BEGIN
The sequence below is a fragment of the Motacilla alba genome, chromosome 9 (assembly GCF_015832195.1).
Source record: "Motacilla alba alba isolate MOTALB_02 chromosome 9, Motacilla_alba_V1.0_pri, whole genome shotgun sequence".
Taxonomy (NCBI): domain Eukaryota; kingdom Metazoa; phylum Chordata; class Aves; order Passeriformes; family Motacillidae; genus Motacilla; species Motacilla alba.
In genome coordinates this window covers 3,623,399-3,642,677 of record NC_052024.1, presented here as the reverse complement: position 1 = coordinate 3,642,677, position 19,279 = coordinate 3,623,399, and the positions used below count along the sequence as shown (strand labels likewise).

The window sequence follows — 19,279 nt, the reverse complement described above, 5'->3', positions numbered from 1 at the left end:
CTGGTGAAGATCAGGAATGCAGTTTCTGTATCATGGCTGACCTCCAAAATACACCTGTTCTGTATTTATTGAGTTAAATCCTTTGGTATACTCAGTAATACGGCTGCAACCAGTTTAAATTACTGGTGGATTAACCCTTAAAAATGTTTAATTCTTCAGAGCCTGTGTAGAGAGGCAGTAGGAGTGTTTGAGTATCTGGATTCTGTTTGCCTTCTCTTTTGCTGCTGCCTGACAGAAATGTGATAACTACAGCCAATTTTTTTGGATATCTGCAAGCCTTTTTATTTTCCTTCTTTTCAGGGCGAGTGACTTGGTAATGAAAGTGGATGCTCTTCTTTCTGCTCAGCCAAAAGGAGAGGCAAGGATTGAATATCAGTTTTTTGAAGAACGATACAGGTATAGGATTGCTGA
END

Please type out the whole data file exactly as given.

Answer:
The sequence below is a fragment of the Motacilla alba genome, chromosome 9 (assembly GCF_015832195.1).
Source record: "Motacilla alba alba isolate MOTALB_02 chromosome 9, Motacilla_alba_V1.0_pri, whole genome shotgun sequence".
Taxonomy (NCBI): domain Eukaryota; kingdom Metazoa; phylum Chordata; class Aves; order Passeriformes; family Motacillidae; genus Motacilla; species Motacilla alba.
In genome coordinates this window covers 3,623,399-3,642,677 of record NC_052024.1, presented here as the reverse complement: position 1 = coordinate 3,642,677, position 19,279 = coordinate 3,623,399, and the positions used below count along the sequence as shown (strand labels likewise).

The window sequence follows — 19,279 nt, the reverse complement described above, 5'->3', positions numbered from 1 at the left end:
CTGGTGAAGATCAGGAATGCAGTTTCTGTATCATGGCTGACCTCCAAAATACACCTGTTCTGTATTTATTGAGTTAAATCCTTTGGTATACTCAGTAATACGGCTGCAACCAGTTTAAATTACTGGTGGATTAACCCTTAAAAATGTTTAATTCTTCAGAGCCTGTGTAGAGAGGCAGTAGGAGTGTTTGAGTATCTGGATTCTGTTTGCCTTCTCTTTTGCTGCTGCCTGACAGAAATGTGATAACTACAGCCAATTTTTTTGGATATCTGCAAGCCTTTTTATTTTCCTTCTTTTCAGGGCGAGTGACTTGGTAATGAAAGTGGATGCTCTTCTTTCTGCTCAGCCAAAAGGAGAGGCAAGGATTGAATATCAGTTTTTTGAAGAACGATACAGGTATAGGATTGCTGA